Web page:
Transmission was built to support balanced power flow that originated at central power stations and flowed to the customers, not unbalanced power flow that might originate on the distribution grid. Until recently, having instrumentation on one phase of transmission was considered acceptable because unbalanced power flow was a minor issue. That is no longer true.

Utilities across the country are assessing how to renovate and modernize the grid to meet the demands of a modern world.

Modernizing the Grid

While grid modernization programs will vary among utilities, there are fundamental components that should be considered for every project. Planning that focuses on making the grid strong, smart and sustainable will help achieve a modern grid that is reliable, resilient, easier to operate and maintain, and environmentally responsible.

Make it strong
Putting a new roof on a building with a foundation that is collapsing is not logical. Any program must start by making sure the foundation is sound. Modernization programs present an exceptional opportunity to create the strong grid customers need. In developing grid plans, utilities should move beyond concerns of “overbuilding” and critically explore approaches and options that will result in a grid that is built to last.

Requirements for the modern grid need to be developed to support customer needs, and design standards need to be updated to address these requirements. New materials (e.g., concrete or steel poles, insulated overhead conductor, etc.) must be incorporated in the new design standards when they make sense for the service territory. Rethinking power generation locations and nighttime cooling periods also should be considered.

How the design standards will be used by future workers is important to how the standards are created (e.g., if you want augmented reality for your new workers, you need the design standards to be in 3D).

Stronger structure
Physical assets, including poles, conductors, wires, substations and transformers, must be robust enough to withstand stress, continual use, thermal loads and all forms of severe weather events.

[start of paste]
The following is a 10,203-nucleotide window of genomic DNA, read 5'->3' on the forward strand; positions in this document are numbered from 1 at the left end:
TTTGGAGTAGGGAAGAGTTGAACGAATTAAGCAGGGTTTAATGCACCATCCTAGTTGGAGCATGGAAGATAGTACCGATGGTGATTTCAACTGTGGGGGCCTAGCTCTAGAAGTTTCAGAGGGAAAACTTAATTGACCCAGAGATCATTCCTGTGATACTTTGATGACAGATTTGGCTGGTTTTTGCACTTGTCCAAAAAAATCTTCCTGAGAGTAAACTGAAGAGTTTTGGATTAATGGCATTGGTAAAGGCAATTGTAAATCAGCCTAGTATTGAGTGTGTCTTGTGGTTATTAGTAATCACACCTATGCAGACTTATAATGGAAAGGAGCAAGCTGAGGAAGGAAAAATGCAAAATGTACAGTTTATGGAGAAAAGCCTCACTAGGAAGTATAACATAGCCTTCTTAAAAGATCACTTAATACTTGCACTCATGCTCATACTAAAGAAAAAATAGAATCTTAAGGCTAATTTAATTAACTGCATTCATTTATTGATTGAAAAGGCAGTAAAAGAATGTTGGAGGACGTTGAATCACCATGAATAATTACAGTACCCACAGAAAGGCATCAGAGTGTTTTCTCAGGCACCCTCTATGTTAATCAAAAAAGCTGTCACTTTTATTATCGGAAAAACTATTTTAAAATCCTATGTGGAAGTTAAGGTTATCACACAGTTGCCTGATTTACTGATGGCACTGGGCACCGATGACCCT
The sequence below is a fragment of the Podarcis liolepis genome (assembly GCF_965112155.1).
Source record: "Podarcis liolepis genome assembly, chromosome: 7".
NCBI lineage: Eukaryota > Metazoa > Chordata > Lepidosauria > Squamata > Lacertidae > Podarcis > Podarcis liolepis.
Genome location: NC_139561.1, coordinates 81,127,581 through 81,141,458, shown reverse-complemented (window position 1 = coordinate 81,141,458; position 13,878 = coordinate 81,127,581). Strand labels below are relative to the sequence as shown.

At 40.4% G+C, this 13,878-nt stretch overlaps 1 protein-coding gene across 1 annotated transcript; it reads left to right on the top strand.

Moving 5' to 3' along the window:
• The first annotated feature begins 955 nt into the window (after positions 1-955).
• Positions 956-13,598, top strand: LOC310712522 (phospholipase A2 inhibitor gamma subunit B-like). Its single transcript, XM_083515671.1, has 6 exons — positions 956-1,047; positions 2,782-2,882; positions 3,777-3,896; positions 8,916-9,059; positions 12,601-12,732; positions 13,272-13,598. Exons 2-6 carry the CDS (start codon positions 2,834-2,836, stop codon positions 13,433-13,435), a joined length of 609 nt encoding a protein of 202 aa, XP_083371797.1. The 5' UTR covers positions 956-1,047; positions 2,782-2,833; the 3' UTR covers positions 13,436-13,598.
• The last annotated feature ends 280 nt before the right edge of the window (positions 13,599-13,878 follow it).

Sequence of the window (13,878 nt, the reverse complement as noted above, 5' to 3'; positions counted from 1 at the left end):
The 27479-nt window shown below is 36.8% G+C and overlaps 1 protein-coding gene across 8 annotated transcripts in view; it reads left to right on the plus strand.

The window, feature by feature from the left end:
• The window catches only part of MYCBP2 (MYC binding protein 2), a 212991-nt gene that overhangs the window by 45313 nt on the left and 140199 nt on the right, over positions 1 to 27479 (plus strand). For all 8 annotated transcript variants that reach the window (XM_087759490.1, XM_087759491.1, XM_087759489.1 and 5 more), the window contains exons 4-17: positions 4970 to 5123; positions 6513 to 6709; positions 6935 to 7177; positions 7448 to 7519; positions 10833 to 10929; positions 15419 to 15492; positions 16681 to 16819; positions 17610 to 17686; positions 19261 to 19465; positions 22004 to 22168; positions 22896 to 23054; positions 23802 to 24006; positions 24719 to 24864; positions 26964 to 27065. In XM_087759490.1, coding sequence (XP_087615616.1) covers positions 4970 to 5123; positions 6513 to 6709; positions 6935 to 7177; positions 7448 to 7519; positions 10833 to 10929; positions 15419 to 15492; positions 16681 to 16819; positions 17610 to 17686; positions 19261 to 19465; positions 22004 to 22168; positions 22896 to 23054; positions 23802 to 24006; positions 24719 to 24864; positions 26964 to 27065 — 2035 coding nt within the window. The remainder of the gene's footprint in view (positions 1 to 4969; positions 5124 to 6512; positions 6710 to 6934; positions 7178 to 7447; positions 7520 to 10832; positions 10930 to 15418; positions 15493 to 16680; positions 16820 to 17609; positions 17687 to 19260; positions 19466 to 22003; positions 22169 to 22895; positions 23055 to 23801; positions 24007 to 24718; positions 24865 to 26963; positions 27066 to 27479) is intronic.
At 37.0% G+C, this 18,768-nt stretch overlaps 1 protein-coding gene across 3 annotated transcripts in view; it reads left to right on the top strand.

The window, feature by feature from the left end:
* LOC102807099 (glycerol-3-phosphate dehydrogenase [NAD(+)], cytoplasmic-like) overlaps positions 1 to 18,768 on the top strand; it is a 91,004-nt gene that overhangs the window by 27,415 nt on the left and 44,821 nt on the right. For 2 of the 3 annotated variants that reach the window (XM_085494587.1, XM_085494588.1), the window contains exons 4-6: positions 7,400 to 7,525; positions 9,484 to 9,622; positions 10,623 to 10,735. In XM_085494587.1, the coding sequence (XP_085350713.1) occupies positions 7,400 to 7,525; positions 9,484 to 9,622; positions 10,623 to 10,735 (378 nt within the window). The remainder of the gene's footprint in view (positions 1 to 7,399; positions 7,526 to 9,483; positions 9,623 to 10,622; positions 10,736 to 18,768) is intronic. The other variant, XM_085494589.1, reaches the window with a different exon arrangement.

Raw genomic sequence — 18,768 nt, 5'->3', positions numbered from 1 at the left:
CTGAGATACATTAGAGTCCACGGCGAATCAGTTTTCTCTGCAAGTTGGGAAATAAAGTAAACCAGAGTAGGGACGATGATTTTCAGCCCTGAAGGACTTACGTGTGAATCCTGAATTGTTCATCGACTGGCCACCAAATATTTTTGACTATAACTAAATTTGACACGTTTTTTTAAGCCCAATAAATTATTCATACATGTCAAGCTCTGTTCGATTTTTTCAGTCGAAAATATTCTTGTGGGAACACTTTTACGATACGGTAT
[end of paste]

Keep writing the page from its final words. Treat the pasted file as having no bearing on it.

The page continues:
Utilities should avoid improvements that focus only on fixing the worst pain or projects that emphasize least-cost materials. Effective grid modernization considers long-term advantages against short-term cost. In many cases, implementing a larger plan with better materials offers a greater business impact on customers interrupted and operations and maintenance (O&M) requirements.

Create capacity
In addition to quality structural improvements, the modern grid must be sized to meet even unforeseen future demand and move beyond the “overbuilding” mindset.

Today’s power needs and potential generation opportunities reside at every point on the circuit, and the grid must be capable of handling it. Community solar projects, commercial rooftop arrays, distributed microgrids and energy projects, and even remote farms and properties at the end of the
line should be viewed as assets to the overall grid and accommodated in planning. The ability to carry the same amount of power at the end of the circuit as at the substation needs to be a design principle.

Beyond generation growth in the distribution grid is the possibility of EV adoption. One EV can double the total energy that a residence consumes. Getting to 10% of households with EVs is similar to growing the number
of residential customers by 7%. A typical northern residence that is net-zero energy with solar PV will use the distribution grid up to 40% more than a similar residence without solar, depending on the location. Building a grid to support these changes is important.

Standardized approach
Progressive grid improvements should be standardized wherever possible to simplify operations and reduce costs. A strong, modern grid reduces substation complexity with uniform components and modular system design. This more holistic approach can lower cost and minimize lead times by relying on bulk-procured, modular substations, transformers and parts. Dropping from dozens of overhead conductors to three or four allows bulk buys, faster repair and less inventory, both in the depot and on the line truck.

Consistent asset designs mean more rapid deployment using in-stock assets, the ability to increase power where and when it’s needed, and less installation delay. With fewer parts and tools, maintenance is simplified, and training is also easier for new technicians or when crews are brought in from outside the area to help support grid events.